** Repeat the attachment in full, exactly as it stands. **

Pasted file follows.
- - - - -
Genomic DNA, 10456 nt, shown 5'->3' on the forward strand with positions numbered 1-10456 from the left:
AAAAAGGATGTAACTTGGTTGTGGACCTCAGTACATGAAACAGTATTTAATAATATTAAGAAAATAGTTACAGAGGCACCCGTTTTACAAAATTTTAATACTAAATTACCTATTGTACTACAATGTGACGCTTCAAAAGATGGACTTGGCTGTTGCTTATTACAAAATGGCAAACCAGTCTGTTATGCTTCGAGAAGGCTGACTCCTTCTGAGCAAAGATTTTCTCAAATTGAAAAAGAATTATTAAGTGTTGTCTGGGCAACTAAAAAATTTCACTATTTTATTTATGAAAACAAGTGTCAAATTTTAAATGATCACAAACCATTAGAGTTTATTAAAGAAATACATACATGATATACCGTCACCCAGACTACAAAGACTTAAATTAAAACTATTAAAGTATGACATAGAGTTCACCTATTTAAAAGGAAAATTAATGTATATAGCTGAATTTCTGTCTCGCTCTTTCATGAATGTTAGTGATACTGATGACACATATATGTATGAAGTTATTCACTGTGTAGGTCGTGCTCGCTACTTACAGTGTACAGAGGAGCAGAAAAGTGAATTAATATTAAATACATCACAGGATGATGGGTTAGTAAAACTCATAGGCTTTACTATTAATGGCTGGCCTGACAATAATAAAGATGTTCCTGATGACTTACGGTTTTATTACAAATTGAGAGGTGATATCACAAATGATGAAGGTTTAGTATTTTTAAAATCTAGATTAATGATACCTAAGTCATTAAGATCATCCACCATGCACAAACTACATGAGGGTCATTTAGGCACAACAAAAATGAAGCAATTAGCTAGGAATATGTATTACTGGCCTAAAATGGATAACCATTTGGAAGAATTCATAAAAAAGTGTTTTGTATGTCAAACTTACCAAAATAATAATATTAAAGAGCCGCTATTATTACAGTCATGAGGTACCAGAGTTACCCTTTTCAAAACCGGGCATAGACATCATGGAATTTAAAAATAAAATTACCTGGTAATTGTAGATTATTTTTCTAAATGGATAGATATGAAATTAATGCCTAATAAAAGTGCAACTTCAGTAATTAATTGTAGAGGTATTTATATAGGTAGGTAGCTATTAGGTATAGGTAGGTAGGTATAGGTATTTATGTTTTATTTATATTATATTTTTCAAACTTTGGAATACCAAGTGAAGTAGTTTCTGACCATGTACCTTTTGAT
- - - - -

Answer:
Genomic DNA, 10456 nt, shown 5'->3' on the forward strand with positions numbered 1-10456 from the left:
AAAAAGGATGTAACTTGGTTGTGGACCTCAGTACATGAAACAGTATTTAATAATATTAAGAAAATAGTTACAGAGGCACCCGTTTTACAAAATTTTAATACTAAATTACCTATTGTACTACAATGTGACGCTTCAAAAGATGGACTTGGCTGTTGCTTATTACAAAATGGCAAACCAGTCTGTTATGCTTCGAGAAGGCTGACTCCTTCTGAGCAAAGATTTTCTCAAATTGAAAAAGAATTATTAAGTGTTGTCTGGGCAACTAAAAAATTTCACTATTTTATTTATGAAAACAAGTGTCAAATTTTAAATGATCACAAACCATTAGAGTTTATTAAAGAAATACATACATGATATACCGTCACCCAGACTACAAAGACTTAAATTAAAACTATTAAAGTATGACATAGAGTTCACCTATTTAAAAGGAAAATTAATGTATATAGCTGAATTTCTGTCTCGCTCTTTCATGAATGTTAGTGATACTGATGACACATATATGTATGAAGTTATTCACTGTGTAGGTCGTGCTCGCTACTTACAGTGTACAGAGGAGCAGAAAAGTGAATTAATATTAAATACATCACAGGATGATGGGTTAGTAAAACTCATAGGCTTTACTATTAATGGCTGGCCTGACAATAATAAAGATGTTCCTGATGACTTACGGTTTTATTACAAATTGAGAGGTGATATCACAAATGATGAAGGTTTAGTATTTTTAAAATCTAGATTAATGATACCTAAGTCATTAAGATCATCCACCATGCACAAACTACATGAGGGTCATTTAGGCACAACAAAAATGAAGCAATTAGCTAGGAATATGTATTACTGGCCTAAAATGGATAACCATTTGGAAGAATTCATAAAAAAGTGTTTTGTATGTCAAACTTACCAAAATAATAATATTAAAGAGCCGCTATTATTACAGTCATGAGGTACCAGAGTTACCCTTTTCAAAACCGGGCATAGACATCATGGAATTTAAAAATAAAATTACCTGGTAATTGTAGATTATTTTTCTAAATGGATAGATATGAAATTAATGCCTAATAAAAGTGCAACTTCAGTAATTAATTGTAGAGGTATTTATATAGGTAGGTAGCTATTAGGTATAGGTAGGTAGGTATAGGTATTTATGTTTTATTTATATTATATTTTTCAAACTTTGGAATACCAAGTGAAGTAGTTTCTGACCATGTACCTTTTGAT